Things are at un tel point11such a state that the President of the Republic had to weigh in. In a Tweet, Emmanuel Macron said that “Les langues de France sont un trésor national. Toutes, qu’elles soient issues de nos régions en métropole ou de nos territoires d’outre-mer, ne cessent d’enrichir notre culture française” and “en tant que Président de la République, je suis tout à la fois protecteur de la langue française et gardien de la richesse que constituent nos langues régionales.”12The languages of France are a national treasure. All, whether they arise from metropolitan France or our overseas territories, continuously enrich our shared culture; as the President of the Republic, I am both defender of the French language and guardian of the richness of our regional languages

Cool resource alert! Would you like to hear how the different regional languages of France sound? This site, un atlas sonore des language régionales de France13an audio atlas of the regional languages of France, lets you listen to one of Aesop’s Fables in the different regional languages.

La dernière classe

My favorite story about language is the charming The Last Class from French author Alphonse Daudet. You can find it in his Contes du lundi14Monday tales on Project Gutenberg. The story includes a reference to a poem by the French writer Frédéric Mistral that is very a propos of today’s topic:

Car meme si, face contre terre,15For even if, face to the ground,
Un peuple tombe en esclavage,16A people falls into slavery,
S’il garde sa langue, il garde la clé17If they keep their language, they keep the key
Qui de ses chaines le délivre … 18That from their chains will deliver them  

Read more about it here.

 

  • 1
    official language of the Republic
  • 2
    the national symbol is the tri-color flag, blue, white, red
  • 3
    the national anthem is La Marseillaise
  • 4
    the Republic’s motto is Liberty, Equality, and Brotherhood
  • 5
    its form of government is government of the people, by the people, for the people
  • 6
    more than 20 regional languages
  • 7
    The law recognizes, within the rules of patrimony, the existence of a linguistic patrimony, made up of French and the regional languages.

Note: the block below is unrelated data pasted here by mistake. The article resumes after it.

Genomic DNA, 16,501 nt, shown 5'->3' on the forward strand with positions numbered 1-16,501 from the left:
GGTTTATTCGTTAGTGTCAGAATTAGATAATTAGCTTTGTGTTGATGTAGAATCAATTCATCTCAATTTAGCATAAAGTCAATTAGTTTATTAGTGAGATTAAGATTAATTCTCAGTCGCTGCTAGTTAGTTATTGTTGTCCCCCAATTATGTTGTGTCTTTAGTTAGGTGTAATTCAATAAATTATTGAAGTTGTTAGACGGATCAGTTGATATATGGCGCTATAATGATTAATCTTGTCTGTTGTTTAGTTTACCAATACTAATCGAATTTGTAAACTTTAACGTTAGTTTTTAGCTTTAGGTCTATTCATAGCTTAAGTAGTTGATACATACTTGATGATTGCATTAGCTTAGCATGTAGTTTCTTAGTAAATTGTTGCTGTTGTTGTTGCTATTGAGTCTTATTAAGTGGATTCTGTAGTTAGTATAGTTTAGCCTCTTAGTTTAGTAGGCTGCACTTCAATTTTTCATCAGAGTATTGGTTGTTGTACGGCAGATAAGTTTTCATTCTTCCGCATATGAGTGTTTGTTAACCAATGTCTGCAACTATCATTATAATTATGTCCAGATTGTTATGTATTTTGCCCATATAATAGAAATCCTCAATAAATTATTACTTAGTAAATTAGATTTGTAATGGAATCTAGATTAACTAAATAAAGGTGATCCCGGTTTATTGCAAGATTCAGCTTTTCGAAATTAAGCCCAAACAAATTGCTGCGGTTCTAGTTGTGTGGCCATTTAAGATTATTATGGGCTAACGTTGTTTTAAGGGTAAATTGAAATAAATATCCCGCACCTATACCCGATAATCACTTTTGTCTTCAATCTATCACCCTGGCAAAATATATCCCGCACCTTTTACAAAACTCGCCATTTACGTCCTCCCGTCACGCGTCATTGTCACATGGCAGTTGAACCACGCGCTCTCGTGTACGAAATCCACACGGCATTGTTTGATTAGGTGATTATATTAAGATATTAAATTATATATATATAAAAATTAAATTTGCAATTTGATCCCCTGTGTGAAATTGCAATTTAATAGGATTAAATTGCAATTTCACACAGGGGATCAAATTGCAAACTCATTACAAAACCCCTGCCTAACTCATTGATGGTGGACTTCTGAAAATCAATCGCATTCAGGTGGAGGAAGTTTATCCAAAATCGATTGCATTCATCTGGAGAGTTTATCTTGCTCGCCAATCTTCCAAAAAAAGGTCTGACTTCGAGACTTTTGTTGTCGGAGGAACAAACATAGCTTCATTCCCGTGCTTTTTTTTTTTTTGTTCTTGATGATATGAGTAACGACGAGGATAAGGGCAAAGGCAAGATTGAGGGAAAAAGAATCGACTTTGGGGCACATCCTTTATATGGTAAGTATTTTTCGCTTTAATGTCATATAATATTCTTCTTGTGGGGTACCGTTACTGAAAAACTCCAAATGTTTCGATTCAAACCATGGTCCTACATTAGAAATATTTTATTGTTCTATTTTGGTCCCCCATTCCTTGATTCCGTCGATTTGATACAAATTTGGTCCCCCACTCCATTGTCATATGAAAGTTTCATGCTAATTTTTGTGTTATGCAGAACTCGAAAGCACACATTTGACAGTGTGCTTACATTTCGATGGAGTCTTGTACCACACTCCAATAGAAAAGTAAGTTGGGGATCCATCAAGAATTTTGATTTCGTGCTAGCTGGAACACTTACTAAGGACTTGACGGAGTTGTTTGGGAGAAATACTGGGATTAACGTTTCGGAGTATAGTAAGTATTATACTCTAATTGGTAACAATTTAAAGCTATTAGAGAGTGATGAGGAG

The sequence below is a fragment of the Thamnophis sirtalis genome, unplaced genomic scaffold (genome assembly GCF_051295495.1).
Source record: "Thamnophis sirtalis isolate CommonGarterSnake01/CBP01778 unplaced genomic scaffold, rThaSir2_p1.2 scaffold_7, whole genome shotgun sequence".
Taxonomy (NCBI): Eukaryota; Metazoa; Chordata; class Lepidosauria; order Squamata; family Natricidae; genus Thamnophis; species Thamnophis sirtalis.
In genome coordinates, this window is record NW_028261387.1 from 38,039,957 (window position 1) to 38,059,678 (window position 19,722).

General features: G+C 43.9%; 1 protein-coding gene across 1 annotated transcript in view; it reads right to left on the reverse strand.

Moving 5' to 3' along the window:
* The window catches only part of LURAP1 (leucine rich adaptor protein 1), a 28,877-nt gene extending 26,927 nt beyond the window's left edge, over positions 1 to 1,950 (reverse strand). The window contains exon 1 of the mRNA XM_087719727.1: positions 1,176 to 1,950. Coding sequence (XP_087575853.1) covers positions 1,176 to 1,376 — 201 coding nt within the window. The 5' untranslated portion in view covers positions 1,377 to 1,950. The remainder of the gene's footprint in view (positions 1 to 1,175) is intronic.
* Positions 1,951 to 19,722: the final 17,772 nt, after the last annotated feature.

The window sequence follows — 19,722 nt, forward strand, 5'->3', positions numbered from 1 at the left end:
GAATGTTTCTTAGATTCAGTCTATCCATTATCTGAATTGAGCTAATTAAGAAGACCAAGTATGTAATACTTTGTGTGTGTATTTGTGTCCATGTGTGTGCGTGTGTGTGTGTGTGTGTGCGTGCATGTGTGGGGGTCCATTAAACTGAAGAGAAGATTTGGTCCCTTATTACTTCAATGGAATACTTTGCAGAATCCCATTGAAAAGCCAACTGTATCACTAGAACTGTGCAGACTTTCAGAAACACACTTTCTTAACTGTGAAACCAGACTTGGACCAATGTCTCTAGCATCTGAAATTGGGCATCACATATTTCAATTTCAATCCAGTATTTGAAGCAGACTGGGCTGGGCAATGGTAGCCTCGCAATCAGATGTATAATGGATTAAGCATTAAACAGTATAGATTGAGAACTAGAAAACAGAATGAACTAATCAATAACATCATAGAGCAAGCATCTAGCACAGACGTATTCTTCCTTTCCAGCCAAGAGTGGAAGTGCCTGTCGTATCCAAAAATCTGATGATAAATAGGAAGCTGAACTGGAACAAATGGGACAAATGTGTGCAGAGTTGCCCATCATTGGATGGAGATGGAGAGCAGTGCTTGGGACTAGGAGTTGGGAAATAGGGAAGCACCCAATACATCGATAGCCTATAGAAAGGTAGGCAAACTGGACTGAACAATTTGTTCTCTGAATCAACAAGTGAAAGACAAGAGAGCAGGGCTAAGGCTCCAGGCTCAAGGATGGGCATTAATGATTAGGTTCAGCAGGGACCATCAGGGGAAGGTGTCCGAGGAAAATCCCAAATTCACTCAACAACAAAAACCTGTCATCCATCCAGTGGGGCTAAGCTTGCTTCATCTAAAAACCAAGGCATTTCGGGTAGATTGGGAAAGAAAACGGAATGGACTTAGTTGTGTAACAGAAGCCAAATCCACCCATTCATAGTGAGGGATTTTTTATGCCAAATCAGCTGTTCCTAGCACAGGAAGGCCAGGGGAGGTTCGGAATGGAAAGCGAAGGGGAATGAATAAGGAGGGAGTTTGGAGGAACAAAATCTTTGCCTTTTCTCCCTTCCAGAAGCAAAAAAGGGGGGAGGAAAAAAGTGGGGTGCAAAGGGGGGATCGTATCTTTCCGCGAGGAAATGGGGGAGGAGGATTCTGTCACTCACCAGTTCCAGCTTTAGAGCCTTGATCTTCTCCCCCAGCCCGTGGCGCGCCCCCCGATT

• 8
    immersive education (in which all, or a major part, of the day’s education is delivered in the target language) and the use of accents like the tilde (which are not part of the French alphabet/language) in official documents
  • 9
    The Constitutional Council is responsable for reviewing laws and determining their alignment to the principles set out in the French constitution.
  • 10
    15,000 kids already learn a regional language in immersion including 4,400 in Bretagne, 4,000 in the Basque region, and 1,200 in Alsace.
  • 11
    such a state
  • 12
    The languages of France are a national treasure. All, whether they arise from metropolitan France or our overseas territories, continuously enrich our shared culture; as the President of the Republic, I am both defender of the French language and guardian of the richness of our regional languages
  • 13
    an audio atlas of the regional languages of France
  • 14
    Monday tales
  • 15
    For even if, face to the ground,
  • 16
    A people falls into slavery,
  • 17
    If they keep their language, they keep the key
  • 18
    That from their chains will deliver them  
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About the Author: Tim Hildreth

Lise: Maybe not always. Paris has ways of making people forget. / Jerry: Paris? No, not this city. It's too real and too beautiful. It never lets you forget anything. It reaches in and opens you wide, and you stay that way. / An American in Paris